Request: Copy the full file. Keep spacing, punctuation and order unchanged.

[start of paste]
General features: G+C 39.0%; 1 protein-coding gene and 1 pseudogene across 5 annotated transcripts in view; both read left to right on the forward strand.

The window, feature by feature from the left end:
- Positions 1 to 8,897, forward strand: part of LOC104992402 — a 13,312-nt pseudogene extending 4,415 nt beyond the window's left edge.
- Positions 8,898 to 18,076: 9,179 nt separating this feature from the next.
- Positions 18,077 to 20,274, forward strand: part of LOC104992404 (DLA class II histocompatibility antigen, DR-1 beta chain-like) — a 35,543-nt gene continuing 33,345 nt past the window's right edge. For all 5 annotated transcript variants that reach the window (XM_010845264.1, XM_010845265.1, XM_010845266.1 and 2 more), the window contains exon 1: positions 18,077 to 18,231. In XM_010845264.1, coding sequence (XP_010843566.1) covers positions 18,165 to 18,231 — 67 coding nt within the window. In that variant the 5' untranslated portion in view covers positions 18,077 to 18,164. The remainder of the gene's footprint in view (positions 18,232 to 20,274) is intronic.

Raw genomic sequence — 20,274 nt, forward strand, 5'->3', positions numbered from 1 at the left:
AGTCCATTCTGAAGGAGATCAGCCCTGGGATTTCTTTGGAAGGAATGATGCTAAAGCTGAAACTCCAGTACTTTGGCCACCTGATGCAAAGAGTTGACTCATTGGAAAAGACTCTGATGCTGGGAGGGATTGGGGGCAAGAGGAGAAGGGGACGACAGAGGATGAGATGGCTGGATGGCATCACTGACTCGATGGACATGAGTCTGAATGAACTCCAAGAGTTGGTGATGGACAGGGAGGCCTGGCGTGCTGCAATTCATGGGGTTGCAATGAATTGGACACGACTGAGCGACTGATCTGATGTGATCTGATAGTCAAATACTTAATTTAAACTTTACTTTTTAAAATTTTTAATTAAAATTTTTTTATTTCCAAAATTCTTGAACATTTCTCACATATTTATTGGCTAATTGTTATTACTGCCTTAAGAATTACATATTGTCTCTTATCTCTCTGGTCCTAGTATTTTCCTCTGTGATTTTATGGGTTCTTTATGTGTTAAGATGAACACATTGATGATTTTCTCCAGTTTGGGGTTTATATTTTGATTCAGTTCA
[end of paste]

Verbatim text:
General features: G+C 39.0%; 1 protein-coding gene and 1 pseudogene across 5 annotated transcripts in view; both read left to right on the forward strand.

The window, feature by feature from the left end:
- Positions 1 to 8,897, forward strand: part of LOC104992402 — a 13,312-nt pseudogene extending 4,415 nt beyond the window's left edge.
- Positions 8,898 to 18,076: 9,179 nt separating this feature from the next.
- Positions 18,077 to 20,274, forward strand: part of LOC104992404 (DLA class II histocompatibility antigen, DR-1 beta chain-like) — a 35,543-nt gene continuing 33,345 nt past the window's right edge. For all 5 annotated transcript variants that reach the window (XM_010845264.1, XM_010845265.1, XM_010845266.1 and 2 more), the window contains exon 1: positions 18,077 to 18,231. In XM_010845264.1, coding sequence (XP_010843566.1) covers positions 18,165 to 18,231 — 67 coding nt within the window. In that variant the 5' untranslated portion in view covers positions 18,077 to 18,164. The remainder of the gene's footprint in view (positions 18,232 to 20,274) is intronic.

Raw genomic sequence — 20,274 nt, forward strand, 5'->3', positions numbered from 1 at the left:
AGTCCATTCTGAAGGAGATCAGCCCTGGGATTTCTTTGGAAGGAATGATGCTAAAGCTGAAACTCCAGTACTTTGGCCACCTGATGCAAAGAGTTGACTCATTGGAAAAGACTCTGATGCTGGGAGGGATTGGGGGCAAGAGGAGAAGGGGACGACAGAGGATGAGATGGCTGGATGGCATCACTGACTCGATGGACATGAGTCTGAATGAACTCCAAGAGTTGGTGATGGACAGGGAGGCCTGGCGTGCTGCAATTCATGGGGTTGCAATGAATTGGACACGACTGAGCGACTGATCTGATGTGATCTGATAGTCAAATACTTAATTTAAACTTTACTTTTTAAAATTTTTAATTAAAATTTTTTTATTTCCAAAATTCTTGAACATTTCTCACATATTTATTGGCTAATTGTTATTACTGCCTTAAGAATTACATATTGTCTCTTATCTCTCTGGTCCTAGTATTTTCCTCTGTGATTTTATGGGTTCTTTATGTGTTAAGATGAACACATTGATGATTTTCTCCAGTTTGGGGTTTATATTTTGATTCAGTTCA